Risk appetite seemed to have found serious purchase this past session for benchmarks like the S&P 500, but the charge was noticeably uneven. With a questionable backdrop for the bulls, a stumble in earnings afterhours Thursday night and some key event risk ahead; traders should take stock of the discrepancy. First, let’s indulge the boiled down bullish perspective. With gains already accumulating in certain speculative corners this past month, the Federal Reserve’s decision Wednesday with a smaller 25 basis point rate hike and reference to the ‘disinflation process’ scratched a common itch for the investors that had grown used to central banks catering to their whims over the past decade. The more than 20 percent charge from Meta shares after the company’s earnings seemed to further add fuel to the fire. However, through all of that, the ‘blue chip’ Dow Jones Industrial Average seemed wholly unimpressed. Compared to the S&P 500’s 1.5 percent advance and Nasdaq’s 3.6 percent surge, the Dow closed 0.1 percent lower after a session that was hardly ever green on the day. We could chalk this up to an outlier, but it wasn’t the only risk benchmark I refer to that was struggling. Also, if there is a solid foundation to ‘risk on’, it would be unusual to see one of the world’s preferred sentiment measures not participate.
Chart of Dow Jones Industrial Average Overlaid with the Nasdaq 100 and S&P 500 (Daily)
Taking a different look at the backdrop on risk trends, I refer to one of my favorite internal measures below: the Nasdaq 100 to Dow ratio. This reduces the implications of equities and US markets, which can be overriding factors difficult to curb from a straight review of any of the individual indices. This pits a preferred ‘growth’ measure (it was the preferred vehicle before the meme and crypto phases) versus a more stoic ‘value’ index. As you’d expect from their divergent performances, the ratio experienced a massive surge this past session. In fact, the 3.7 percent charge was the second largest charge (after Mar 9th, 2021) from this comparison in the past two decades. And, while I don’t pay much attention to technicals on ratios (nor data series), this measure did happen to overtake its 200-day simple moving average (SMA) on the same day Apple, Amazon and Google all overtook their equivalent long-term trends. The earnings that we registered afterhours for the three were mixed at best with the largest (Apple at over $2 trillion market cap) a miss on both top and bottom line. We will see what happens to the tech sector in Friday trade, but this looks more likely a targeted reach for volatile and popular ‘risk’ measures rather than a bid for the overall market. While the bull trend could solidify, it is still an uneven foundation.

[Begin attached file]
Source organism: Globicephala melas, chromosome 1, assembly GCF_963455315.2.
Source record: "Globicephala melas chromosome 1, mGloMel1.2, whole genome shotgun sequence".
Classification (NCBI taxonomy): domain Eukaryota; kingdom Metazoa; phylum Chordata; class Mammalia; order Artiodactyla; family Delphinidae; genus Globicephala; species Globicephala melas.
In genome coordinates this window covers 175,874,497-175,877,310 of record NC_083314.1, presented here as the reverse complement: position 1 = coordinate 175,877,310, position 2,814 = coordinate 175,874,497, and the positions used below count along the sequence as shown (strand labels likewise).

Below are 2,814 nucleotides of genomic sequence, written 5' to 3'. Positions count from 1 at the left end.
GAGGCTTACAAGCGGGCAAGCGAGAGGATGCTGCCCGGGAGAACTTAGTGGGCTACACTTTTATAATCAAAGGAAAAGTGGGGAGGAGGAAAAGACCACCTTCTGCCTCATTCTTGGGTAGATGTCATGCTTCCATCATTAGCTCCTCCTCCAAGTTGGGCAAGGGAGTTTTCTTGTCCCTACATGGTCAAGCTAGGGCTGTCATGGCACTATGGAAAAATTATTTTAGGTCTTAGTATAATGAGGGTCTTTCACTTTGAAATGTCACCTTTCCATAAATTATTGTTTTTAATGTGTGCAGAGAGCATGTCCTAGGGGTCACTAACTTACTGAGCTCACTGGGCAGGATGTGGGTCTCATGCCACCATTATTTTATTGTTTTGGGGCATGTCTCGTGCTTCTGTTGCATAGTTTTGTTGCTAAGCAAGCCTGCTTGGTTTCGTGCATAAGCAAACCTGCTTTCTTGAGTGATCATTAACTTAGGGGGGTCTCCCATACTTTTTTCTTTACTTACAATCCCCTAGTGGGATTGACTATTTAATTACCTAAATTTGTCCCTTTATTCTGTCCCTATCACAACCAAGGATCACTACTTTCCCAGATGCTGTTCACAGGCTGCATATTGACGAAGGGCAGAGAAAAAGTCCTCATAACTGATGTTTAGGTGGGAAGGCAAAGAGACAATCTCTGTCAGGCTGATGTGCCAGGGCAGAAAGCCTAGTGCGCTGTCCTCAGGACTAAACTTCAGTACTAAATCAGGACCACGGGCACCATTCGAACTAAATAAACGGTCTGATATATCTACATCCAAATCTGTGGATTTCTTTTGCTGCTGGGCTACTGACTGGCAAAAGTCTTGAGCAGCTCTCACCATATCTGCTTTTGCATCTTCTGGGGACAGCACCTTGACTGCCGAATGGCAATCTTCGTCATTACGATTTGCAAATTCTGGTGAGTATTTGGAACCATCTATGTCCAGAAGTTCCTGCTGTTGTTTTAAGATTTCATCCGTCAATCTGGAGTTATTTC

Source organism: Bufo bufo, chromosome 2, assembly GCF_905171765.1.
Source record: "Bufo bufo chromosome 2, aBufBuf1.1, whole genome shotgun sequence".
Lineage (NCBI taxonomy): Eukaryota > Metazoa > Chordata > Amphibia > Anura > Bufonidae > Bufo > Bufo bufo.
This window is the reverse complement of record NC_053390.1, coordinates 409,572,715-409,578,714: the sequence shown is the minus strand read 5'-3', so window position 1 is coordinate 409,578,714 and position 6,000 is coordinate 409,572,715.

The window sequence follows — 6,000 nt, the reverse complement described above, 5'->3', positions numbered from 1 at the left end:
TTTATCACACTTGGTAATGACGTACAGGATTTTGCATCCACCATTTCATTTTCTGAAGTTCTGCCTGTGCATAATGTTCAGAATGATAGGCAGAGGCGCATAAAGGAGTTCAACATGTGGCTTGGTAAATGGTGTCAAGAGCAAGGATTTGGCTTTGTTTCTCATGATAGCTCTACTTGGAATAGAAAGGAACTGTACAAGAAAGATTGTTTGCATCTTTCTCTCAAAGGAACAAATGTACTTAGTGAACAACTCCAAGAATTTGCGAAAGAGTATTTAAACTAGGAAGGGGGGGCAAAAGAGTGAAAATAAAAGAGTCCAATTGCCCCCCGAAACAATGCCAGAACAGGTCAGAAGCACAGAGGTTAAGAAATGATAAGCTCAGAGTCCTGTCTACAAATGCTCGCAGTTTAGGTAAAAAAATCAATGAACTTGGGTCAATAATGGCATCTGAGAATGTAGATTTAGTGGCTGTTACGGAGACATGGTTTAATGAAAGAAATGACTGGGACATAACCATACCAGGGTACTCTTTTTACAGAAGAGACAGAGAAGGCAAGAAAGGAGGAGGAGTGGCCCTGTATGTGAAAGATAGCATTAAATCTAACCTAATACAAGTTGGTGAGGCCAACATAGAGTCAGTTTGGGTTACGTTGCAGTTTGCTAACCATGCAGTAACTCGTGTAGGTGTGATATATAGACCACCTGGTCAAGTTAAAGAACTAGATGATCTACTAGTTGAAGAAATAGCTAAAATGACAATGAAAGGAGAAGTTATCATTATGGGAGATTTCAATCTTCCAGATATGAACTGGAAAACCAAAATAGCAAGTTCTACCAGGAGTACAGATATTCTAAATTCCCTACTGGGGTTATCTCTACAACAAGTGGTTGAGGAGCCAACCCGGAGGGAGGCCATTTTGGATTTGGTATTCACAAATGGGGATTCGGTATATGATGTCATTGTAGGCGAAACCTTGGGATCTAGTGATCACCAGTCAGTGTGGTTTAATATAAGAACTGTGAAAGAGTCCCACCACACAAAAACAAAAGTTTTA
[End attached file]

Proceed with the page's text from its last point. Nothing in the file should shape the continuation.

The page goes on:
Chart of Nasdaq 100 to Dow Ratio with 200-Day SMA and 1-Day Rate of Change (Daily)
Meanwhile, another interesting market discrepancy to the general expectation of risk appetite was the recovery from the US Dollar. The Greenback has a number of fundamental drivers, but its safe haven status seems to have drawn the most reliable correlation with the VIX slide lining up neatly to the currency. The volatility index did edge higher this past session even though the S&P 500 (from which it is derived) advanced. For the DXY Dollar Index, the day was a 0.6 percent gain – the biggest since the January 5th failed breakout – following the biggest gap lower since October 6th. Likely helping the Dollar’s case was the response to both the European Central Bank (ECB) and Bank of England (BOE) rate decisions. For the UK central bank, the 50 basis point hike met expectations, but the real response was to a similarly expected dovish outlook for a nearby cap on rates. The ECB hiked 50 basis points and made clear at least another similar move was ahead, but the Euro still dropped broadly. The US rate outlook through year end hasn’t changed much, so what theme will take up the reins to guide Dollar to its next leg: safe haven or carry benefactor?
Chart of EURUSD with 20-Day SMA and 1-Day Rate of Change (Daily)
As we head into the final trading session of the week, there is a lot of unresolved fundamental backdrop. The interpretation of global monetary policy is still unfolding in real time. The most distinct global macro impact of earnings this season will show through in Friday trade after the nearly $4 trillion worth of market cap from just Apple, Amazon and Google alone. If it can build a head of steam – bullish or bearish – it can exact a significant amount of control. Then there is also the implications of recession uncertainty. The IMF lifted its forecast earlier this week, but that hasn’t exactly absolved the market of its worry. For a top listing, the nonfarm payrolls (NFPs) will once again be dissected as the proxy for every fundamental discussion in the market. It will certainly generate a lot of headline space. However, my focus is on another indicator with better alignment to the state of the world’s largest economy: the ISM service sector report.
Top Global Macro Economic Event Risk for Next Week
The service sector in the United States accounts for approximately three quarter of the country’s output and employment. As such, there are few measures that are more closely aligned to its general economic health. Given that it is updated monthly, it is a more timely proxy of the biggest fundamental question in the market: economic strength. Notably, the service sector measure fell sharply in the last update to contractionary territory (a reading below 50.0) and the manufacturing report earlier this week extended its own slide. Forecasts are for a bump back above the 50.0 market (50.4 consensus), but there is probably more potency for a disappointment here.
Chart of S&P 500 with US Mfg and Service Activity, Overlaid with Official Recessions (Monthly)